Below, marketing intern Gabriel Vasquez-Peterson talks about the Skyway Bridge Memorial, its dedication ceremony, and the author who made the monument possible, Bill DeYoung.

The Skyway Bridge Memorial

by Gabriel Vasquez-Peterson

On May 9, 1980, the 20,000-ton freighter “Summit Venture,” its pilot blinded by a sudden violent weather cell, crashed into a support pier of Tampa’s Skyway Bridge. The ship hit the bridge’s second support pier, and 1300 feet of the bridge collapsed into the bay, 150 feet below. Of the 36 people on the bridge, only one survived. On May 9, 2015, the 35th anniversary of the disaster, a memorial was dedicated in memory of the victims. Located in Blackthorn Park, just north of today’s Skyway Bridge, the 6-foot monument is a simple testament made of granite with a plaque listing the names of the deceased.

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Our author, Bill DeYoung, made that monument possible. While researching for his book, Skyway: The True Story of Tampa Bay’s Signature Bridge and the Man Who Brought It Down, DeYoung discovered something that shocked him. “I went looking for a memorial, a monument, or even a simple roadside sign that commemorated in some way the blackest day in Florida history. I found nothing.”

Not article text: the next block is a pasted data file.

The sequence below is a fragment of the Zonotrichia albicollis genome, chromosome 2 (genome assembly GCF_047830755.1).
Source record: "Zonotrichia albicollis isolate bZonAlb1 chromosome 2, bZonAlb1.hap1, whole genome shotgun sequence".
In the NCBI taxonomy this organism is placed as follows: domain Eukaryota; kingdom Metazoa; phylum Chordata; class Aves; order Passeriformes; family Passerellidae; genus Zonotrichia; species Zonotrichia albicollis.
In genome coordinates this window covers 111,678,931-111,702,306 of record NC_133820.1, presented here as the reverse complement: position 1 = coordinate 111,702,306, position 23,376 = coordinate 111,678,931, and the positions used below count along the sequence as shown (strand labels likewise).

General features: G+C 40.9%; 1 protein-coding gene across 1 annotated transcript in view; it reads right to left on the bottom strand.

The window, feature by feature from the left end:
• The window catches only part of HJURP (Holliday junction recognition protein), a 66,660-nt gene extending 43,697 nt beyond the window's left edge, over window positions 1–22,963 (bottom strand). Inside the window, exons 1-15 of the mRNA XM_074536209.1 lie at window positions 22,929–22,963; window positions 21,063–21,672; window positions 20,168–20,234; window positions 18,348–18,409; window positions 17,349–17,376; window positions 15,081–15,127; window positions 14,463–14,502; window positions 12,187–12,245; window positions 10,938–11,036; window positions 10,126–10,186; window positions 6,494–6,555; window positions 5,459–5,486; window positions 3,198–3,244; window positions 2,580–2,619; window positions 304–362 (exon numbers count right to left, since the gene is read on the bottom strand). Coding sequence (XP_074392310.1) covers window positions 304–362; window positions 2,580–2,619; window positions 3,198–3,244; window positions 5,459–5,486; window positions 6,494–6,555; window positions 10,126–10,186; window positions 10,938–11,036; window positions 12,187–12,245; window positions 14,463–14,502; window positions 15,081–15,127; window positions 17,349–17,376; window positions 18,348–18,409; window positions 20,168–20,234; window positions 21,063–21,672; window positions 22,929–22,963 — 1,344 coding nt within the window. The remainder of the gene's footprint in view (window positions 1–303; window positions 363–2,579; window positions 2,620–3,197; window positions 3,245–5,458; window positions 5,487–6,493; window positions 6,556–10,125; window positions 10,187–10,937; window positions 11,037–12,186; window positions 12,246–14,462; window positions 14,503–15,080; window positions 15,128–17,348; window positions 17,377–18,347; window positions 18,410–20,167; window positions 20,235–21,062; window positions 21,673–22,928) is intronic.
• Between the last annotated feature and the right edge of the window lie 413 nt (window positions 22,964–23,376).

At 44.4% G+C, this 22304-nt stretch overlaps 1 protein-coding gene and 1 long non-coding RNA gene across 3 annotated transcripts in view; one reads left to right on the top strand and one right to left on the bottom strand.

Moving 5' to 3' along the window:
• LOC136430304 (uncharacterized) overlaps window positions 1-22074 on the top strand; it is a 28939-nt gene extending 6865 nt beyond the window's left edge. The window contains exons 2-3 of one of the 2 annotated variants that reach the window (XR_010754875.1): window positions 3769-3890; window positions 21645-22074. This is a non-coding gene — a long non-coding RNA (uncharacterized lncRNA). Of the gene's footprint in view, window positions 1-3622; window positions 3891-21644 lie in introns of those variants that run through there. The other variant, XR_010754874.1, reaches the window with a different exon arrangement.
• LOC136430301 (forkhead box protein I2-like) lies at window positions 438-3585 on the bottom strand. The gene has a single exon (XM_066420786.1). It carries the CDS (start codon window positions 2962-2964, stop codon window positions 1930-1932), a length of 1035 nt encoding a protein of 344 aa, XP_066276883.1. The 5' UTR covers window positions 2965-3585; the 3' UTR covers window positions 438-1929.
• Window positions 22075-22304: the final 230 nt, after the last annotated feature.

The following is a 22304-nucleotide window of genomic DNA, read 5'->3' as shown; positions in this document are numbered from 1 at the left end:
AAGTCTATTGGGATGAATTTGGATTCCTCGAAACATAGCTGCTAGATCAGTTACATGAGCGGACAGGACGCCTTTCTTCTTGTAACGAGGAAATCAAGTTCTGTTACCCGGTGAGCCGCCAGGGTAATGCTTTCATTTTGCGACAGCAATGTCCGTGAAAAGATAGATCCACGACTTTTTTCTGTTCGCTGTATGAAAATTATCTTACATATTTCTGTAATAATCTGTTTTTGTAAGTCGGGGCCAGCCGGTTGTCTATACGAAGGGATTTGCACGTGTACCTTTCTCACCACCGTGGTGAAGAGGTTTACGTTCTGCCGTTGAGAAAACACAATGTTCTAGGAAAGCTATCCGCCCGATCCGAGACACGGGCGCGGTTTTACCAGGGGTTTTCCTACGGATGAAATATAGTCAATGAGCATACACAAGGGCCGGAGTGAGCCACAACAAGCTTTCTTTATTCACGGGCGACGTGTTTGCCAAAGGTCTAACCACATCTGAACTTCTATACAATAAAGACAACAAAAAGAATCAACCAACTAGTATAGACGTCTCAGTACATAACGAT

Believing that the victims deserved a memorial of some kind, DeYoung began a campaign that lasted two years and at last ended in the creation of the monument dedicated this past spring. Victims’ families flew from as far as California to attend the ceremony, where local figures and many members of the community gathered to speak about the day that still haunts them. The most poignant speakers, however, were those who lost friends and family members during the tragedy. Charles McGarrah, Tammie Pryor King, Lynnwood Armstrong, and Belinda Jackson all spoke about the loved ones they lost 35 years ago.

“My healing definitely starts today,” said Belinda Jackson at the ceremony. “I will now have a feeling of closure, of remembrance, of peace.”

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